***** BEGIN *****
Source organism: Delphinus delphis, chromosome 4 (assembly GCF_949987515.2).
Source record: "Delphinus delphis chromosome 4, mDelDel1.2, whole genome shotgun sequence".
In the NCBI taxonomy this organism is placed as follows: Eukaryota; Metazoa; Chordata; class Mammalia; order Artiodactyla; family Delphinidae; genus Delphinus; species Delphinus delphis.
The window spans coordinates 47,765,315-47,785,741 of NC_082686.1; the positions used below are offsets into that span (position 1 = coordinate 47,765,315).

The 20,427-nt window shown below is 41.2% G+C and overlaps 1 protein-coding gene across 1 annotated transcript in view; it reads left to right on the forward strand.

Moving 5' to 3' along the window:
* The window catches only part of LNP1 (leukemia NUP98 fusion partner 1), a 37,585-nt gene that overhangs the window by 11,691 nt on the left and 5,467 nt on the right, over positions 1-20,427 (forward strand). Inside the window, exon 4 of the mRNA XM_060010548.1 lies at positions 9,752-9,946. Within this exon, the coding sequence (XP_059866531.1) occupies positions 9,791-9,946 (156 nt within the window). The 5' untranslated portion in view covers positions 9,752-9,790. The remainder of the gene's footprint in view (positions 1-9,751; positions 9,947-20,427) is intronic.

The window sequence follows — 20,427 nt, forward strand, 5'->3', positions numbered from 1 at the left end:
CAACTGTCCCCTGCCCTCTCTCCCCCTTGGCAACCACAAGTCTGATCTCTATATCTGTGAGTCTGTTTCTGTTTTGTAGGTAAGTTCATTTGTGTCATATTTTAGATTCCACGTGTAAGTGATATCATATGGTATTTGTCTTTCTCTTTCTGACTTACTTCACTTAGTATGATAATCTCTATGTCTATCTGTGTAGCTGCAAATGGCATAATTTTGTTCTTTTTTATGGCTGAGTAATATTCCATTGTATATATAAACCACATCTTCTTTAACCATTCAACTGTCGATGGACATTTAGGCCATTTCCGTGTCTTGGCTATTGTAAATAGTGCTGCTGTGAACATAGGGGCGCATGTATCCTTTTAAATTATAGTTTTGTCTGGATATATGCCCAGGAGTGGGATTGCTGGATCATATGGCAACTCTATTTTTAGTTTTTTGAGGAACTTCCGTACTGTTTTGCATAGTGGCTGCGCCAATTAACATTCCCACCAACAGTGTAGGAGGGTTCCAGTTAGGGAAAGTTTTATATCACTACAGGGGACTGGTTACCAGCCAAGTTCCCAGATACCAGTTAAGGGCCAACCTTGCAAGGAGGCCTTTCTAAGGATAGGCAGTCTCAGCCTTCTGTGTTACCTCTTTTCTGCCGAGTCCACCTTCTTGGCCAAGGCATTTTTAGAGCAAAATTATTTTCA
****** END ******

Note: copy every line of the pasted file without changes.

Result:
Source organism: Delphinus delphis, chromosome 4 (assembly GCF_949987515.2).
Source record: "Delphinus delphis chromosome 4, mDelDel1.2, whole genome shotgun sequence".
In the NCBI taxonomy this organism is placed as follows: Eukaryota; Metazoa; Chordata; class Mammalia; order Artiodactyla; family Delphinidae; genus Delphinus; species Delphinus delphis.
The window spans coordinates 47,765,315-47,785,741 of NC_082686.1; the positions used below are offsets into that span (position 1 = coordinate 47,765,315).

The 20,427-nt window shown below is 41.2% G+C and overlaps 1 protein-coding gene across 1 annotated transcript in view; it reads left to right on the forward strand.

Moving 5' to 3' along the window:
* The window catches only part of LNP1 (leukemia NUP98 fusion partner 1), a 37,585-nt gene that overhangs the window by 11,691 nt on the left and 5,467 nt on the right, over positions 1-20,427 (forward strand). Inside the window, exon 4 of the mRNA XM_060010548.1 lies at positions 9,752-9,946. Within this exon, the coding sequence (XP_059866531.1) occupies positions 9,791-9,946 (156 nt within the window). The 5' untranslated portion in view covers positions 9,752-9,790. The remainder of the gene's footprint in view (positions 1-9,751; positions 9,947-20,427) is intronic.

The window sequence follows — 20,427 nt, forward strand, 5'->3', positions numbered from 1 at the left end:
CAACTGTCCCCTGCCCTCTCTCCCCCTTGGCAACCACAAGTCTGATCTCTATATCTGTGAGTCTGTTTCTGTTTTGTAGGTAAGTTCATTTGTGTCATATTTTAGATTCCACGTGTAAGTGATATCATATGGTATTTGTCTTTCTCTTTCTGACTTACTTCACTTAGTATGATAATCTCTATGTCTATCTGTGTAGCTGCAAATGGCATAATTTTGTTCTTTTTTATGGCTGAGTAATATTCCATTGTATATATAAACCACATCTTCTTTAACCATTCAACTGTCGATGGACATTTAGGCCATTTCCGTGTCTTGGCTATTGTAAATAGTGCTGCTGTGAACATAGGGGCGCATGTATCCTTTTAAATTATAGTTTTGTCTGGATATATGCCCAGGAGTGGGATTGCTGGATCATATGGCAACTCTATTTTTAGTTTTTTGAGGAACTTCCGTACTGTTTTGCATAGTGGCTGCGCCAATTAACATTCCCACCAACAGTGTAGGAGGGTTCCAGTTAGGGAAAGTTTTATATCACTACAGGGGACTGGTTACCAGCCAAGTTCCCAGATACCAGTTAAGGGCCAACCTTGCAAGGAGGCCTTTCTAAGGATAGGCAGTCTCAGCCTTCTGTGTTACCTCTTTTCTGCCGAGTCCACCTTCTTGGCCAAGGCATTTTTAGAGCAAAATTATTTTCA